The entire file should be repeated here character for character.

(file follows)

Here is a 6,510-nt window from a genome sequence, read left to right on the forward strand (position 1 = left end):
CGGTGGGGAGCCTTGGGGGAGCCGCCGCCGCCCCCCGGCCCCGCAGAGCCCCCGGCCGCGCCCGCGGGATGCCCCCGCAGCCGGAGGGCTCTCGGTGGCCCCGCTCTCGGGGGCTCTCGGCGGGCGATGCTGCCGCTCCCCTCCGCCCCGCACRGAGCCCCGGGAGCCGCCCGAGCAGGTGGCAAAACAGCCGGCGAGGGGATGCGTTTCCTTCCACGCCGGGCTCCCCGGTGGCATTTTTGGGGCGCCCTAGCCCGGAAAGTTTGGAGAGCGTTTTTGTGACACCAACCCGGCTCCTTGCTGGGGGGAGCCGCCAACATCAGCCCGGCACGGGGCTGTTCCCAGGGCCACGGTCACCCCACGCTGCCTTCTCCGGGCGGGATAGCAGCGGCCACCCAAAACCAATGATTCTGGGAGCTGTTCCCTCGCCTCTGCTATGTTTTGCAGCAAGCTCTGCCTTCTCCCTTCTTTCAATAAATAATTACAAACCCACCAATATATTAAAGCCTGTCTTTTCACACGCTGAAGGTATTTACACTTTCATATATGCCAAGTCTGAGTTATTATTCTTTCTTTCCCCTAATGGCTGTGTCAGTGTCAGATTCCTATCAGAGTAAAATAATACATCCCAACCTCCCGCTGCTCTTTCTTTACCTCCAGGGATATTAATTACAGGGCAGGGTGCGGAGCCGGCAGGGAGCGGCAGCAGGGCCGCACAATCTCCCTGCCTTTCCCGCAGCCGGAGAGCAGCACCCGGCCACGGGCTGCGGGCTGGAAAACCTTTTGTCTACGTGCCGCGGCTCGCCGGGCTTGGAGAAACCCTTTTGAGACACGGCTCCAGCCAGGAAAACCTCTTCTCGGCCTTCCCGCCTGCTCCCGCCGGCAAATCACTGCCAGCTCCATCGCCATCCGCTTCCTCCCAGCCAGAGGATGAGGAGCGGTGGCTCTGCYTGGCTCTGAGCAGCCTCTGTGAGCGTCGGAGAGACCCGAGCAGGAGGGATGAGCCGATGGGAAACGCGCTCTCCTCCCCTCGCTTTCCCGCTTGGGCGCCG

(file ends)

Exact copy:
Here is a 6,510-nt window from a genome sequence, read left to right on the forward strand (position 1 = left end):
CGGTGGGGAGCCTTGGGGGAGCCGCCGCCGCCCCCCGGCCCCGCAGAGCCCCCGGCCGCGCCCGCGGGATGCCCCCGCAGCCGGAGGGCTCTCGGTGGCCCCGCTCTCGGGGGCTCTCGGCGGGCGATGCTGCCGCTCCCCTCCGCCCCGCACRGAGCCCCGGGAGCCGCCCGAGCAGGTGGCAAAACAGCCGGCGAGGGGATGCGTTTCCTTCCACGCCGGGCTCCCCGGTGGCATTTTTGGGGCGCCCTAGCCCGGAAAGTTTGGAGAGCGTTTTTGTGACACCAACCCGGCTCCTTGCTGGGGGGAGCCGCCAACATCAGCCCGGCACGGGGCTGTTCCCAGGGCCACGGTCACCCCACGCTGCCTTCTCCGGGCGGGATAGCAGCGGCCACCCAAAACCAATGATTCTGGGAGCTGTTCCCTCGCCTCTGCTATGTTTTGCAGCAAGCTCTGCCTTCTCCCTTCTTTCAATAAATAATTACAAACCCACCAATATATTAAAGCCTGTCTTTTCACACGCTGAAGGTATTTACACTTTCATATATGCCAAGTCTGAGTTATTATTCTTTCTTTCCCCTAATGGCTGTGTCAGTGTCAGATTCCTATCAGAGTAAAATAATACATCCCAACCTCCCGCTGCTCTTTCTTTACCTCCAGGGATATTAATTACAGGGCAGGGTGCGGAGCCGGCAGGGAGCGGCAGCAGGGCCGCACAATCTCCCTGCCTTTCCCGCAGCCGGAGAGCAGCACCCGGCCACGGGCTGCGGGCTGGAAAACCTTTTGTCTACGTGCCGCGGCTCGCCGGGCTTGGAGAAACCCTTTTGAGACACGGCTCCAGCCAGGAAAACCTCTTCTCGGCCTTCCCGCCTGCTCCCGCCGGCAAATCACTGCCAGCTCCATCGCCATCCGCTTCCTCCCAGCCAGAGGATGAGGAGCGGTGGCTCTGCYTGGCTCTGAGCAGCCTCTGTGAGCGTCGGAGAGACCCGAGCAGGAGGGATGAGCCGATGGGAAACGCGCTCTCCTCCCCTCGCTTTCCCGCTTGGGCGCCG